At a certain stage on the path, disciples hear about what is translated as “emptiness.” The founding fathers of Madhyamaka wrote treatises about the Middle-Way School and expounded emptiness in great detail, and many sages of Tibetan Buddhism wrote commentaries to these texts for their pupils, even to this day. This can become dangerous, though, because the truth of emptiness has been misused throughout history as an excuse for one’s own laziness. We have all heard people repeat, “Everything is empty, so why bother and go to the trouble of studying and practicing?” As long as one has not realized emptiness and experienced it for oneself, talking about emptiness is nothing but an alibi to be lazy. Talking the talk and not walking the walk resembles the twitter of birds on treetops – it helps nobody. On the contrary, talking about emptiness only causes more problems that are so very hard to solve. So, please be careful there and don’t even consider teaching others this quite complex subject.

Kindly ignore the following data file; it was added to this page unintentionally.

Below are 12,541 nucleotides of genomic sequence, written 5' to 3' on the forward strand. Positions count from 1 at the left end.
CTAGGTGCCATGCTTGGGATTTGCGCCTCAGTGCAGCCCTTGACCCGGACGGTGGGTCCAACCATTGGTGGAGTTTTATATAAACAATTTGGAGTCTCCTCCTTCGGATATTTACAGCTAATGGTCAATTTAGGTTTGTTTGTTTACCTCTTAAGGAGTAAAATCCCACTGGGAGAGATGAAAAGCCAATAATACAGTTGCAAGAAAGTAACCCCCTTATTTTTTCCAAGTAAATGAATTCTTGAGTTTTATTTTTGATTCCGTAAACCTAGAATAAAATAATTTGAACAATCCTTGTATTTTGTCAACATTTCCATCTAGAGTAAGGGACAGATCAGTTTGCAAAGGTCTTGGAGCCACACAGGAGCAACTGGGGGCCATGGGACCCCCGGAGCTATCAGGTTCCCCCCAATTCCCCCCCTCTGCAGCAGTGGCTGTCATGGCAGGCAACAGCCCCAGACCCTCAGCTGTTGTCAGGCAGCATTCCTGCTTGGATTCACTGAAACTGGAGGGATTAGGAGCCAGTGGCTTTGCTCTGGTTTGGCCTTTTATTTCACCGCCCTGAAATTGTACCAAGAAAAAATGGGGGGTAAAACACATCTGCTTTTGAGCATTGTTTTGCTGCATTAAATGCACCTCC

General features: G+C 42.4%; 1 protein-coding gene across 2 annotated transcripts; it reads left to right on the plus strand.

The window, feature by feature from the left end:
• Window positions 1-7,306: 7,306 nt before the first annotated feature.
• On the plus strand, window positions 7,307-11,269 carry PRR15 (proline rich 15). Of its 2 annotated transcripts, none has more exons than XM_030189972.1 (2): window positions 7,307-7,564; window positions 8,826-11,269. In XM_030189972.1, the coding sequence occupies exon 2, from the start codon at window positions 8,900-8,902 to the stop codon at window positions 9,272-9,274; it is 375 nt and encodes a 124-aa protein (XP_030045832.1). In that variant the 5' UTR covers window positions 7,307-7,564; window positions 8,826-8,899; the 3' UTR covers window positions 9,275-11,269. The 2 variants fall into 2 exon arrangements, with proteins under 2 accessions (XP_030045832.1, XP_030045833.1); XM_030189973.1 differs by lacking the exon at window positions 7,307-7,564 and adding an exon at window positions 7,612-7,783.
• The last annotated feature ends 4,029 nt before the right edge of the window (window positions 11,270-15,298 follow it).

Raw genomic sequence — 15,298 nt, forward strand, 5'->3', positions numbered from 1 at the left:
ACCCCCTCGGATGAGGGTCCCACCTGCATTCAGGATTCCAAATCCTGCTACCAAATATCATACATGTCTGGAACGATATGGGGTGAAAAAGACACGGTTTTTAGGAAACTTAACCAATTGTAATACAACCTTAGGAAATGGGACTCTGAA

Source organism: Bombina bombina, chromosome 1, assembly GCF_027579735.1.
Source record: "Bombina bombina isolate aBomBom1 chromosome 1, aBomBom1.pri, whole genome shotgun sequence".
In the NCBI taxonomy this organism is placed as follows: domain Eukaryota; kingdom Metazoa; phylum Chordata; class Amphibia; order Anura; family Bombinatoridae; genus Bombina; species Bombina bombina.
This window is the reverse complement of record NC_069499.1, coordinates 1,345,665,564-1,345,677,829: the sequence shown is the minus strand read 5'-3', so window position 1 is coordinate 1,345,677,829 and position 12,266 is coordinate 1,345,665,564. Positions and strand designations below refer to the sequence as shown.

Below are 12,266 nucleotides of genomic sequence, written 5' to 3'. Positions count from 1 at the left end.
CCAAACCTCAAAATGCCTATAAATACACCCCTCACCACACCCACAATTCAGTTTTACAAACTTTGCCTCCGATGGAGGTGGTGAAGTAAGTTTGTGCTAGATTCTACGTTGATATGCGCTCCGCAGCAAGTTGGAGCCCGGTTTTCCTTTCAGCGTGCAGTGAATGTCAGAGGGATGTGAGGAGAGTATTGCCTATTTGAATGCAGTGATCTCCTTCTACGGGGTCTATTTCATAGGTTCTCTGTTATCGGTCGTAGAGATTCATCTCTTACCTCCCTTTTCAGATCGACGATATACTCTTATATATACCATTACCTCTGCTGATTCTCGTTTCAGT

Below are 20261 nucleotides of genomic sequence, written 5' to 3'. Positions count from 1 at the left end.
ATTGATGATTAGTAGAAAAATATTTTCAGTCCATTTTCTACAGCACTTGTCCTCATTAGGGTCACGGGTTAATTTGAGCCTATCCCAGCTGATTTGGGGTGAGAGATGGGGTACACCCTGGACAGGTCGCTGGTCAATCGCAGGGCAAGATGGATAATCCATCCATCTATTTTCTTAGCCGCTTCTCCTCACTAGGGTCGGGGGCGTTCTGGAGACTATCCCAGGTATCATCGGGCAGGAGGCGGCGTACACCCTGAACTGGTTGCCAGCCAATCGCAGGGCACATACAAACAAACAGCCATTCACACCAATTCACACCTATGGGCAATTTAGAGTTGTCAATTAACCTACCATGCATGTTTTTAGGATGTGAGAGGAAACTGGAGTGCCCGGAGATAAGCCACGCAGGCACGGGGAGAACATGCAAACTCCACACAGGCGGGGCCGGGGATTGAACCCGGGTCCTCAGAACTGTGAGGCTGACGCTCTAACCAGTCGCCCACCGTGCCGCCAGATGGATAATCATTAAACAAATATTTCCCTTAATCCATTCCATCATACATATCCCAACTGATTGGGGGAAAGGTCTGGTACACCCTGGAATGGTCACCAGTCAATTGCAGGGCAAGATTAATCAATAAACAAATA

If practitioners focus their attention on meditating Chenrezig and realize loving kindness and compassion correctly and fully, then realization of emptiness automatically and spontaneously arises within, because love and compassion and realization of emptiness are inseparable. Let us therefore concentrate our attention and practice what seems easy and simple, namely loving kindness and compassion, instead of spending so much time studying the complex philosophy of emptiness and the very long commentaries that explain it. Studying all these treatises that explain emptiness down to the last detail involves intellectual learning and doesn’t effect realization.